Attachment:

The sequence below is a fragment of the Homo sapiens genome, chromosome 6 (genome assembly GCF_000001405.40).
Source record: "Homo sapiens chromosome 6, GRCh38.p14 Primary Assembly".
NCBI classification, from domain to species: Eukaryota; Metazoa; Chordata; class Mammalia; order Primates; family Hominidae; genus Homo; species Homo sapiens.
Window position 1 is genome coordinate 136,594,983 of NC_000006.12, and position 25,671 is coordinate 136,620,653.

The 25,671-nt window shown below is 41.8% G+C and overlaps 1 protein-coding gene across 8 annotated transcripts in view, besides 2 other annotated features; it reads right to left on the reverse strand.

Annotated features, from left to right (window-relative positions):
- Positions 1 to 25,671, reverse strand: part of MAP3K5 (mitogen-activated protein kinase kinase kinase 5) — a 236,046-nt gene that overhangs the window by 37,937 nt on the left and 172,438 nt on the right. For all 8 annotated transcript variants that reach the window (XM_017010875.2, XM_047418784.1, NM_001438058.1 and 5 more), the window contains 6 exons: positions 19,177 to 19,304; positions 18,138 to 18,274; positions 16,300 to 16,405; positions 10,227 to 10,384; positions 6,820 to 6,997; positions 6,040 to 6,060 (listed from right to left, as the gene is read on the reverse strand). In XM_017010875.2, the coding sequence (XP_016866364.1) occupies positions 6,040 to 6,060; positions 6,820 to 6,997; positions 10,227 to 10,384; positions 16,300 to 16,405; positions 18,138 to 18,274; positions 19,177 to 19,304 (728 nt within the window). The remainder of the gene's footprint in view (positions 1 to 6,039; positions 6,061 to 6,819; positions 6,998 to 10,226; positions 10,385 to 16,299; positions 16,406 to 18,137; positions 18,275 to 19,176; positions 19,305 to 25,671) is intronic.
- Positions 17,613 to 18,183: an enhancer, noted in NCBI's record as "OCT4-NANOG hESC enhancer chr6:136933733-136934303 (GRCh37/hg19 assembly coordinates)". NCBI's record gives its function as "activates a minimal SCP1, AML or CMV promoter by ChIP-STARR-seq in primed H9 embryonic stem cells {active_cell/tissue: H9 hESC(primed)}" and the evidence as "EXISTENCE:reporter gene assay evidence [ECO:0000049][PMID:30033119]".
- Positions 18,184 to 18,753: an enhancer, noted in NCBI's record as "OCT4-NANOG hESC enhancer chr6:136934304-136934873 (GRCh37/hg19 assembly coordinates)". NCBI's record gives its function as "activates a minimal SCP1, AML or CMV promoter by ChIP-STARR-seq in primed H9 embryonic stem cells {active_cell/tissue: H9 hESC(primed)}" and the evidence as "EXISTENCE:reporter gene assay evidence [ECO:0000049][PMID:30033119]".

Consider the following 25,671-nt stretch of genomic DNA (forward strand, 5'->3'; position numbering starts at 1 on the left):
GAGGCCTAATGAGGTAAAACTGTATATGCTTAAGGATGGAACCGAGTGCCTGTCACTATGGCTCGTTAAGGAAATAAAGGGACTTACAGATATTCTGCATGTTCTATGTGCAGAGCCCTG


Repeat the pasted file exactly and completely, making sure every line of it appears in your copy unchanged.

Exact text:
The sequence below is a fragment of the Homo sapiens genome, chromosome 6 (genome assembly GCF_000001405.40).
Source record: "Homo sapiens chromosome 6, GRCh38.p14 Primary Assembly".
NCBI classification, from domain to species: Eukaryota; Metazoa; Chordata; class Mammalia; order Primates; family Hominidae; genus Homo; species Homo sapiens.
Window position 1 is genome coordinate 136,594,983 of NC_000006.12, and position 25,671 is coordinate 136,620,653.

The 25,671-nt window shown below is 41.8% G+C and overlaps 1 protein-coding gene across 8 annotated transcripts in view, besides 2 other annotated features; it reads right to left on the reverse strand.

Annotated features, from left to right (window-relative positions):
- Positions 1 to 25,671, reverse strand: part of MAP3K5 (mitogen-activated protein kinase kinase kinase 5) — a 236,046-nt gene that overhangs the window by 37,937 nt on the left and 172,438 nt on the right. For all 8 annotated transcript variants that reach the window (XM_017010875.2, XM_047418784.1, NM_001438058.1 and 5 more), the window contains 6 exons: positions 19,177 to 19,304; positions 18,138 to 18,274; positions 16,300 to 16,405; positions 10,227 to 10,384; positions 6,820 to 6,997; positions 6,040 to 6,060 (listed from right to left, as the gene is read on the reverse strand). In XM_017010875.2, the coding sequence (XP_016866364.1) occupies positions 6,040 to 6,060; positions 6,820 to 6,997; positions 10,227 to 10,384; positions 16,300 to 16,405; positions 18,138 to 18,274; positions 19,177 to 19,304 (728 nt within the window). The remainder of the gene's footprint in view (positions 1 to 6,039; positions 6,061 to 6,819; positions 6,998 to 10,226; positions 10,385 to 16,299; positions 16,406 to 18,137; positions 18,275 to 19,176; positions 19,305 to 25,671) is intronic.
- Positions 17,613 to 18,183: an enhancer, noted in NCBI's record as "OCT4-NANOG hESC enhancer chr6:136933733-136934303 (GRCh37/hg19 assembly coordinates)". NCBI's record gives its function as "activates a minimal SCP1, AML or CMV promoter by ChIP-STARR-seq in primed H9 embryonic stem cells {active_cell/tissue: H9 hESC(primed)}" and the evidence as "EXISTENCE:reporter gene assay evidence [ECO:0000049][PMID:30033119]".
- Positions 18,184 to 18,753: an enhancer, noted in NCBI's record as "OCT4-NANOG hESC enhancer chr6:136934304-136934873 (GRCh37/hg19 assembly coordinates)". NCBI's record gives its function as "activates a minimal SCP1, AML or CMV promoter by ChIP-STARR-seq in primed H9 embryonic stem cells {active_cell/tissue: H9 hESC(primed)}" and the evidence as "EXISTENCE:reporter gene assay evidence [ECO:0000049][PMID:30033119]".

Consider the following 25,671-nt stretch of genomic DNA (forward strand, 5'->3'; position numbering starts at 1 on the left):
GAGGCCTAATGAGGTAAAACTGTATATGCTTAAGGATGGAACCGAGTGCCTGTCACTATGGCTCGTTAAGGAAATAAAGGGACTTACAGATATTCTGCATGTTCTATGTGCAGAGCCCTG